Chronic Kidney Disease (CKD) is a health epidemic that increases the risk of death due to systemic inflammation and anemia which affects up to 60% of patients by the time they reach dialysis. Early metabolic complications of CKD, such as elevated serum concentrations of bone-derived fibroblast growth factor (FGF) 23, are strongly associated with increased levels of inflammatory cytokines, such as interleukin-6 (IL-6) and C-reactive protein (CRP), and of iron regulators, including hepcidin, and with mortality. In a recent experimental study, we demonstrated that FGF23 contributes to inflammation by directly targeting hepatocytes through FGF receptor isoform 4 (FGFR4) and inducing PLC?/calcineurin/NFAT signaling and the production of IL-6 and CRP. We found that animal models with FGF23 elevations have increased hepatic and circulating levels of IL-6 and CRP, which did not occur if FGFR4 was blocked or deleted. IL-6 is a potent inducer of hepcidin production in the liver by activating IL-6 receptor (IL-6R) and signal transducer and activator of transcription 3 (STAT3) signaling in hepatocytes. Hepcidin lowers serum iron levels by reducing iron absorption in different cell types, including hepatocytes. Prolonged elevations of serum hepcidin levels, as observed in CKD, result in iron deficiency, and the reduction of hepcidin production can serve as a therapeutic approach to tackle anemia. The purpose of this proposal is to study functional interactions between FGF23, IL-6 and hepcidin. We postulate that by increasing IL-6 production, FGF23 can elevated hepatic and systemic levels of hepcidin and contribute to anima. This hypothesis is supported by our preliminary data showing that FGF23 significantly increases hepcidin expression in primary mouse hepatocytes. This effect occurs only after 48 hours of FGF23 treatment and involves the activation of STAT3.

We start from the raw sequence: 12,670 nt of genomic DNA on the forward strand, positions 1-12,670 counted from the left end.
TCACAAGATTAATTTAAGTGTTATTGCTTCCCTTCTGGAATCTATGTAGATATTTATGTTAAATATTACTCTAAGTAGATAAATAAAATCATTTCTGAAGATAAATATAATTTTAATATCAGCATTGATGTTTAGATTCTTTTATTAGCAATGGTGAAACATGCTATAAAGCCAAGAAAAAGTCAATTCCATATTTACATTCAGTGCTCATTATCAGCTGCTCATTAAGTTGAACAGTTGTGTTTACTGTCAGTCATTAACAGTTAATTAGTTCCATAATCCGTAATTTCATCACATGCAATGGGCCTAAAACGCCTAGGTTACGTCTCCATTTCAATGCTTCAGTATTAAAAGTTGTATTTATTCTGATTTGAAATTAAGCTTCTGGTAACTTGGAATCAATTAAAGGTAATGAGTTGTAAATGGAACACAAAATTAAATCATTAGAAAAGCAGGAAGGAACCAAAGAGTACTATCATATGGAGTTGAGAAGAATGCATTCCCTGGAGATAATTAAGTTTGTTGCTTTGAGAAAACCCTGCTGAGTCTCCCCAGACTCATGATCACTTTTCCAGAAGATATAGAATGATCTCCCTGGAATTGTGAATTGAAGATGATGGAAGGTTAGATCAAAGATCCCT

In Aim 1, we will determine if phosphorylation and transcriptional activity of STAT3 as well as expression and release of hepcidin in FGF23-treated mouse hepatocytes is reduced by inhibitors of the PLC?/calcineurin/NFAT or the IL-6R/JAK/STAT3 signaling pathways. We will repeat the experiment in hepatocytes isolated from FGFR4 knockout (FGFR4-/-) mice or following viral knockdown of IL-6 or IL-6R.
In Aim 2, we will determine if deletion or blockade of FGFR4 in animal models with elevated FGF23 reduces hepcidin production and protects from anemia. We have reported that administration of FGF23 in mice increases hepatic and circulating levels of IL-6 within five days. Our preliminary studies indicate that Alport mice, a genetic model of CKD with high FGF23 levels, show elevated IL-6 and hepcidin expression in the liver and develop anemia. We will subject FGFR4-/- mice to chronic FGF23 infusions using osmotic minipumps, and we will administer a FGFR4-specific small molecule inhibitor to Alport mice, followed by the analysis of IL-6 and hepcidin expression in the liver and of serological iron parameters. We postulate that via the proposed mechanism, elevated FGF23 concentrations can contribute to CKD-associated anemia and that pharmacological FGFR4 blockade might serve as novel anti-anemic intervention in patients with CKD.
The majority of patients with chronic kidney disease (CKD) develops systemic inflammation and reduced iron levels (also called anemia) which can both contribute to early death. In patients with CKD, circulating levels of fibroblast growth factor 23 (FGF23), interleukin 6 (IL-6) and hepcidin are markedly elevated, and together these alterations cause an overactivation of the inflammatory response and anemia. In this proposal, we will characterize the crosstalk between FGF23, IL-6 and hepcidin in the liver and assess beneficial effects of inhibiting FGF23-mediated molecular events in liver cells as a novel therapeutic approach to block anemia in animal models of CKD.